throw std::runtime_error(
                std::string(T::name()) +
                " can only be called on objects of the "
                "correct type");
        }

        if (noProto && isProto) {
            throw std::runtime_error(
                std::string(T::name()) +
                " cannot be called on the prototype");
        }

        T::call(cx, args);
        return true;
    } catch (...) {
        cppToJSException(cx);
        return false;
    }
}

That takes care of producing valid callbacks, with all of the necessary boiler plate. But what about stamping out multiple whole types, rather than just callbacks for the type (a decimal floating point lets say)? For that, we can turn to the same kind of policy dispatch we just used for wrapFunction, but with a more complicated shape.

Adding policy based design

Policy based design is a powerful technique for providing compile time customization of functions and types. This Wikipedia article describes it in better detail if you’re interested. The main point here is to enumerate all of the kinds of specializations we want to do for all of our custom types. We'll inherit our other type policies from a base policy to allow for easy type reflection by comparing member pointers. While this could be done more cleanly with SFINAE (Substitution Failure Is Not An Error), MSVC 2013 made that awkward enough (though it is getting better) to send us down this route instead.

We'll use this down below in our definition of BaseInfo.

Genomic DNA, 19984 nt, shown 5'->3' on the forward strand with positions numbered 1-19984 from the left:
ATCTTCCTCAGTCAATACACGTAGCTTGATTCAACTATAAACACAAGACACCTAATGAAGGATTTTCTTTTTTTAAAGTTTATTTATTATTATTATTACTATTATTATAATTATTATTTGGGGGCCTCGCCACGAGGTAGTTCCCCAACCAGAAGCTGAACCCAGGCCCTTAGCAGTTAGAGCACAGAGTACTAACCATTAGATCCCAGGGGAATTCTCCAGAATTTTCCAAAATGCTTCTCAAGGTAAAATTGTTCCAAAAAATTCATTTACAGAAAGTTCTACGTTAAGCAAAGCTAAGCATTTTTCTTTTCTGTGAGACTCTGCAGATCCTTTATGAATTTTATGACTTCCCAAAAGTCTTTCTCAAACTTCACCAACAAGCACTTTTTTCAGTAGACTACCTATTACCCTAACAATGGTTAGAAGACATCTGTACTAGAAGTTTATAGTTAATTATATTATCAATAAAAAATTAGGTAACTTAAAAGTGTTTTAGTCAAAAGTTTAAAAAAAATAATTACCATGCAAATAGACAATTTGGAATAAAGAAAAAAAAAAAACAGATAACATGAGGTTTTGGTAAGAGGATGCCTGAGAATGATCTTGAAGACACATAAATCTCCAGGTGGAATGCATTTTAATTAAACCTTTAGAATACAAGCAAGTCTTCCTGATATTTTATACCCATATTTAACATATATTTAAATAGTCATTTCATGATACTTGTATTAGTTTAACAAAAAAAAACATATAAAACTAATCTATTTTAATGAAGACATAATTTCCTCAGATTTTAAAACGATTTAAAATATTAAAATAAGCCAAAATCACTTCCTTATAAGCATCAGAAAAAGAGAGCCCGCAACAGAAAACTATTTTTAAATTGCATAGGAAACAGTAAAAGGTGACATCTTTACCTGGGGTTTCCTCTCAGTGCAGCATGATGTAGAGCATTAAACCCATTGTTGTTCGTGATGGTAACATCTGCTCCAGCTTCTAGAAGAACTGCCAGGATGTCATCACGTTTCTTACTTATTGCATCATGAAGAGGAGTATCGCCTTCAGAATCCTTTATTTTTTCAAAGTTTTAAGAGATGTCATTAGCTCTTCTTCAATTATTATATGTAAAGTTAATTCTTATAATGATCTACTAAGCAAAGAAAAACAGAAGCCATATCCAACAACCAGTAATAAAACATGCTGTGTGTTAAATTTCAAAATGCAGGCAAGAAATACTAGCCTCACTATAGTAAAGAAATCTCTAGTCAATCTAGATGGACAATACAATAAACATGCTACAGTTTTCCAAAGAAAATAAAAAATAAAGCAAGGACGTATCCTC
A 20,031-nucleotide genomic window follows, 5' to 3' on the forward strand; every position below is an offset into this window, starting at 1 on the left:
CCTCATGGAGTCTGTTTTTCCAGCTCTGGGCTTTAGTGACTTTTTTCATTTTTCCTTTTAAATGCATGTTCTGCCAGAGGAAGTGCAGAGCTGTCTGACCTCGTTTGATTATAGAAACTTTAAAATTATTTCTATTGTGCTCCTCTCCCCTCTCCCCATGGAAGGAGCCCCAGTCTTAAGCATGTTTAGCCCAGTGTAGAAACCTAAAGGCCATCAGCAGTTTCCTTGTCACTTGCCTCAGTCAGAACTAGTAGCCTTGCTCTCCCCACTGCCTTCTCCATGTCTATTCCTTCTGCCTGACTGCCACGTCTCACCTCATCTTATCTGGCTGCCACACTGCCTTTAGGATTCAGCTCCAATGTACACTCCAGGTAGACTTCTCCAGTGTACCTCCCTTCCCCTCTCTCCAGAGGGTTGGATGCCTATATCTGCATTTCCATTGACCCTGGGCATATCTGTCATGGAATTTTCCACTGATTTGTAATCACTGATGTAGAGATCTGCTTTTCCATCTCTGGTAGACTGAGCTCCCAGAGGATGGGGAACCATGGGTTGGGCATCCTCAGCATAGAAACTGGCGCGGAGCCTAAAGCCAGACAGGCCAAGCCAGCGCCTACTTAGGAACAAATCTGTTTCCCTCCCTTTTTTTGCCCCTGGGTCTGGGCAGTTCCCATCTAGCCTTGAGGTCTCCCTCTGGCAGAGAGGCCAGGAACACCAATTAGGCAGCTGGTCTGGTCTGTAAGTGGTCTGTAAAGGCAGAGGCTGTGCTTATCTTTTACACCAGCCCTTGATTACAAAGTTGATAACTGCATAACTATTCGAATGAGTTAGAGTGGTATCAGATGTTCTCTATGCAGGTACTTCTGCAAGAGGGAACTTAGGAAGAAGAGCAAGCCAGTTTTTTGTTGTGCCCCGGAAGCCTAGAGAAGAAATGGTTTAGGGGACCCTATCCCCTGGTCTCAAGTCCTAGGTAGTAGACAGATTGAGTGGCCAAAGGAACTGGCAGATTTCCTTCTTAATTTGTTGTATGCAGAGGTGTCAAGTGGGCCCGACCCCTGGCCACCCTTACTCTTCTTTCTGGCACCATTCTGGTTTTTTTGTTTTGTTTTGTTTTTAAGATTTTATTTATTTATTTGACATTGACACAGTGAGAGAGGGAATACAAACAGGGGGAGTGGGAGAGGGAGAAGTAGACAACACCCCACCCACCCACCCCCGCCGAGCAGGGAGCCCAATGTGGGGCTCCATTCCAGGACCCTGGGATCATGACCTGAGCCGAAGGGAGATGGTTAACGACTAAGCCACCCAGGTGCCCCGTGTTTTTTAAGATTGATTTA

enum class InstallType : char {
    Global = 0,
    Private,
    OverNative,
};

struct BaseInfo {
    // Indicates JS inheritance with the named type
    static const char* const inheritFrom;

    // If the constructor should be visible in the global
    // scope
    static const InstallType installType =
        InstallType::Global;

    static const JSFunctionSpec* freeFunctions;
    static const JSFunctionSpec* methods;

    static const unsigned classFlags = 0;

    // A special hook to run after the type is installed
    // into the scope
    static void postInstall(JSContext* cx,
                            JS::HandleObject global,
                            JS::HandleObject proto);

    static void addProperty(JSContext* cx,
                            JS::HandleObject obj,
                            JS::HandleId id,
                            JS::MutableHandleValue v);
    static void call(JSContext* cx, JS::CallArgs args);
    static void construct(JSContext* cx, JS::CallArgs args);
    static void convert(JSContext* cx,
                        JS::HandleObject obj,
                        JSType type,
                        JS::MutableHandleValue vp);